Breakdown in Syria

Syrians are under a spell of sporadic shelling. The uneasy peace brokered by the UN special envoy Lahkdar Brahimi on the eve of Eid Al Adha is in tatters.

Though both the parties are busy in a blame game, shelling and shooting has made life miserable for the people in the flashpoint areas of Damascus and in the rebel-held northern Aleppo. Independent estimates say that more than 200 people have been killed in the aftermath of a car bomb in the capital on Friday and subsequent violence across the country. Such developments go on to suggest that none of the parties are interested in furthering a negotiated way out, and one way or the other prefer to seek a militaristic solution. The point of concern is that from Damascus to Homs and Aleppo, there is a complete breakdown of law and order, and the writ of the government is non-existent. Even in the areas held by rebel forces, intrusion attempts from Syrian security forces have resulted in killings at impunity, and human rights organisations say that incidents of midnight knocks are on the rise.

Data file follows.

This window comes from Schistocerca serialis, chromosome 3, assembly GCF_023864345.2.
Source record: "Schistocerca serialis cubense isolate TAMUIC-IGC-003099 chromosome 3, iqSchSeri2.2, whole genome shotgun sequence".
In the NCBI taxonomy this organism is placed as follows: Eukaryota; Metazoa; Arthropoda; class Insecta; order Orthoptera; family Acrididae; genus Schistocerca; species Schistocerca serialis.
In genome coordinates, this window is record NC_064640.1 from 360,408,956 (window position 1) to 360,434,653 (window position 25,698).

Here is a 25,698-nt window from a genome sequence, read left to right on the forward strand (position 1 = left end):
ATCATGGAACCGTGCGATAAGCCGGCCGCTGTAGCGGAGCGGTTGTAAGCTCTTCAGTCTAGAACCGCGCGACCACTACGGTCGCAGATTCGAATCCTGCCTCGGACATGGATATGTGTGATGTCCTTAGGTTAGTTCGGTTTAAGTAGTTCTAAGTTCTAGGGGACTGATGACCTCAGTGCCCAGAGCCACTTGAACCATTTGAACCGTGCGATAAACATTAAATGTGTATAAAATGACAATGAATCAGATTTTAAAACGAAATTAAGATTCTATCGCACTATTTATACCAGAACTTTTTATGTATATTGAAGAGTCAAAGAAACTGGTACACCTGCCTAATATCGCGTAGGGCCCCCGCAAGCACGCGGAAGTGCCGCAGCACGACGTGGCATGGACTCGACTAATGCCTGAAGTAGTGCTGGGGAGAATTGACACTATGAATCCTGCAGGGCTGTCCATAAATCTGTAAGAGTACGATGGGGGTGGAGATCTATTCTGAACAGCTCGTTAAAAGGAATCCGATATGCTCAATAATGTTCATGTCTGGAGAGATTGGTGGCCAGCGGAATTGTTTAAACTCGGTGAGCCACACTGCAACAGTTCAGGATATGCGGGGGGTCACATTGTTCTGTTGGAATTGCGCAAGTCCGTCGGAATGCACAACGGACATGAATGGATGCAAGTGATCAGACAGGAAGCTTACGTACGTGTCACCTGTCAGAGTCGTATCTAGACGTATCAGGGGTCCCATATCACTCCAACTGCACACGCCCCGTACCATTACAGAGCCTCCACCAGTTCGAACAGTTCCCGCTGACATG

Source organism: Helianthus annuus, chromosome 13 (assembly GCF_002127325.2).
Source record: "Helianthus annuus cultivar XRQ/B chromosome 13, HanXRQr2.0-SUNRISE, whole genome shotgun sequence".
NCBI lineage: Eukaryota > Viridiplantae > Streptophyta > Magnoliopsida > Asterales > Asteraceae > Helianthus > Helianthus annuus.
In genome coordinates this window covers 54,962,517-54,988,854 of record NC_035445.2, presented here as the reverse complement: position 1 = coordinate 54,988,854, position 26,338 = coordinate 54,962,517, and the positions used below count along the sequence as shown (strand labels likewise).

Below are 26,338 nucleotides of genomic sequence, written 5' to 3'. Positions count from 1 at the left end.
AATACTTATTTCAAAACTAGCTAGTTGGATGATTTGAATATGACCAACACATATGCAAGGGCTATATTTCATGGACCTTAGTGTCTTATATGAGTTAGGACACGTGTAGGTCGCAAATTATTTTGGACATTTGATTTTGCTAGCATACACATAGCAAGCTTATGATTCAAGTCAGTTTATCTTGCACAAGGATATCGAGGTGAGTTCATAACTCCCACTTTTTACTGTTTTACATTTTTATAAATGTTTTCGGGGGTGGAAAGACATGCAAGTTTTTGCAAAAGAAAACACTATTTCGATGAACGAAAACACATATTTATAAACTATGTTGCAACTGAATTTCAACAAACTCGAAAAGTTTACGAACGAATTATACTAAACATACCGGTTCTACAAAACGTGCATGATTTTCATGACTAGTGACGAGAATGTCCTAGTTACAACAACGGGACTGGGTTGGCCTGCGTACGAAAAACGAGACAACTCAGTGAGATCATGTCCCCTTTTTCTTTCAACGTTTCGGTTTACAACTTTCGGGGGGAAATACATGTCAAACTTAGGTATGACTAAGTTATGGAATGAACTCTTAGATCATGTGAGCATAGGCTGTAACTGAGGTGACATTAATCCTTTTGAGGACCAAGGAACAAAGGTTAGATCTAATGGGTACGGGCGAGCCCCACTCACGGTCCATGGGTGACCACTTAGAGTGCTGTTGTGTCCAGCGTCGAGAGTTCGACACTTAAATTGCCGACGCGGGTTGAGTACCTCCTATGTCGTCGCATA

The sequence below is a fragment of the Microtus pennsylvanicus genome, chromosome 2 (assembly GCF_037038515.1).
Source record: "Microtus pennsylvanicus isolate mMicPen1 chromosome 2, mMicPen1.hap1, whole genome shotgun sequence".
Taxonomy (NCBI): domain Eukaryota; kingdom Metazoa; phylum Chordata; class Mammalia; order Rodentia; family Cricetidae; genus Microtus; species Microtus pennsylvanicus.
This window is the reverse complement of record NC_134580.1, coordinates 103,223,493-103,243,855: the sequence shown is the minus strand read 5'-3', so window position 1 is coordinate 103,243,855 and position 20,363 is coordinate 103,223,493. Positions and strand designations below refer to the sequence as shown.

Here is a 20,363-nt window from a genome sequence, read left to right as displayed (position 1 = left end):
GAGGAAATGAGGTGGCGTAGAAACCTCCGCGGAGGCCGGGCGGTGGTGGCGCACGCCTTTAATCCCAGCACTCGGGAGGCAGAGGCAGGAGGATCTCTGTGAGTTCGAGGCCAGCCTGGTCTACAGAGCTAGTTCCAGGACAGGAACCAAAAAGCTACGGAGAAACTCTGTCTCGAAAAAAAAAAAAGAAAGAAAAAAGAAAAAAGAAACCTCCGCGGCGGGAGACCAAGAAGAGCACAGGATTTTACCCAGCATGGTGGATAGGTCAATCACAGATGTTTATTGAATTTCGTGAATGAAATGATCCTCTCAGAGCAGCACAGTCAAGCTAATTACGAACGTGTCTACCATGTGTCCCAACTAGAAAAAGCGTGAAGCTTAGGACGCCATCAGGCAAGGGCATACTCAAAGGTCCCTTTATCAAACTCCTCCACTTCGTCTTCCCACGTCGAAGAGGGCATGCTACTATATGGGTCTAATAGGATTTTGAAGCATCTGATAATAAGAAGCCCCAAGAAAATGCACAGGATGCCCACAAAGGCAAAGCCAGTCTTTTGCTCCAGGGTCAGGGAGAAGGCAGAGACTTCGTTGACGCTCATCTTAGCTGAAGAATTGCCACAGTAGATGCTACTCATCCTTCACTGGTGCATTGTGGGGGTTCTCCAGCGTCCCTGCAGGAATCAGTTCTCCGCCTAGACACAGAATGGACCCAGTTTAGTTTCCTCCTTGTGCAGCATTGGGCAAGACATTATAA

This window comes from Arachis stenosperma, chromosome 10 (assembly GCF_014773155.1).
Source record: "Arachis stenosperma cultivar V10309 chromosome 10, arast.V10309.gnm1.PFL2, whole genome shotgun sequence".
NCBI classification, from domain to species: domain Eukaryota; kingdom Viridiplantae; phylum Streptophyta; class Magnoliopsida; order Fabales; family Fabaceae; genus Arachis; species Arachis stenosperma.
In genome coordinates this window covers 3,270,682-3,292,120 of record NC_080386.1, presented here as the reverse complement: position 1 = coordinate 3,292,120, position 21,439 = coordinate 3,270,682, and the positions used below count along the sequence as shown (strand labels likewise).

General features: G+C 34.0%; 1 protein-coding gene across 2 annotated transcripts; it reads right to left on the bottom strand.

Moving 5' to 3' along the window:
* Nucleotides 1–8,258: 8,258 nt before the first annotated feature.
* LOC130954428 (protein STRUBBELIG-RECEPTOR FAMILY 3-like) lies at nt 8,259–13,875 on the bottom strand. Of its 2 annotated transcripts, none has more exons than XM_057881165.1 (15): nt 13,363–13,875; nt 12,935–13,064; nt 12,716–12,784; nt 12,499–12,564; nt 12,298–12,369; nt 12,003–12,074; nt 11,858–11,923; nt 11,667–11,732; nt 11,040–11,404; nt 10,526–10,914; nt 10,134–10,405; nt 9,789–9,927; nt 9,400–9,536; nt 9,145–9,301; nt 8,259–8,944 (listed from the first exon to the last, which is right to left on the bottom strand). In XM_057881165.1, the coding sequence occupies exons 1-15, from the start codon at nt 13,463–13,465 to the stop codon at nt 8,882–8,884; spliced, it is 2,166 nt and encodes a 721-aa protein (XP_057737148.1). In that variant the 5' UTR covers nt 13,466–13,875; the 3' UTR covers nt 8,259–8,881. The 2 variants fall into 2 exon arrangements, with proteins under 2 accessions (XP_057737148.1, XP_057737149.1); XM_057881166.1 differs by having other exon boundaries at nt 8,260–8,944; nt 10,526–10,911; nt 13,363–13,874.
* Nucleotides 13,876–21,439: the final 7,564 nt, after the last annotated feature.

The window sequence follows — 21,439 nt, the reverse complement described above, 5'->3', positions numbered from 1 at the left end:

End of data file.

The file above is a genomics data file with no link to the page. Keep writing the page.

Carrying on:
The United Nations and other relevant peacemakers have to look anew into the crisis, and lay the groundwork for a full-fledged peace process. These piecemeal measures have hardly worked from Bosnia to Gaza and from Afghanistan to Pol Pot’s massacre fields.

What the world body is in need of doing is to layout a plan of action that should clearly stipulate the agenda of regional countries, as they are the one who are directly on the receiving end in the case of security implosion in Syria. Bringing on board Russia and China is essential, as that could make Damascus fall in line in a better way.

The allegations from Russian General Nikolal Makarov that Syrian rebels are in possession of US weapons has apparently provided the regime in Damascus with an excuse to violate with the ceasefire conditionalities. This is quite unfortunate. Brahimi, who foresaw the truce as an opportunity to bring the warring factions across the table, will have to deliberate closely with all the stakeholders once again in order to broker another thaw. It is a demanding job and one can’t be sure of any breakthrough until and unless the Baath Party really gives it a good-try to look ahead of President Bashar Al Assad. Of late, the most disturbing aspect has been spilling over of violence in the sectarian module, which threatens to engulf almost all of the neighbouring states taking into account the influx of refugees across the borders. The chaos at work is no less than a structured genocide for the hapless Syrians.

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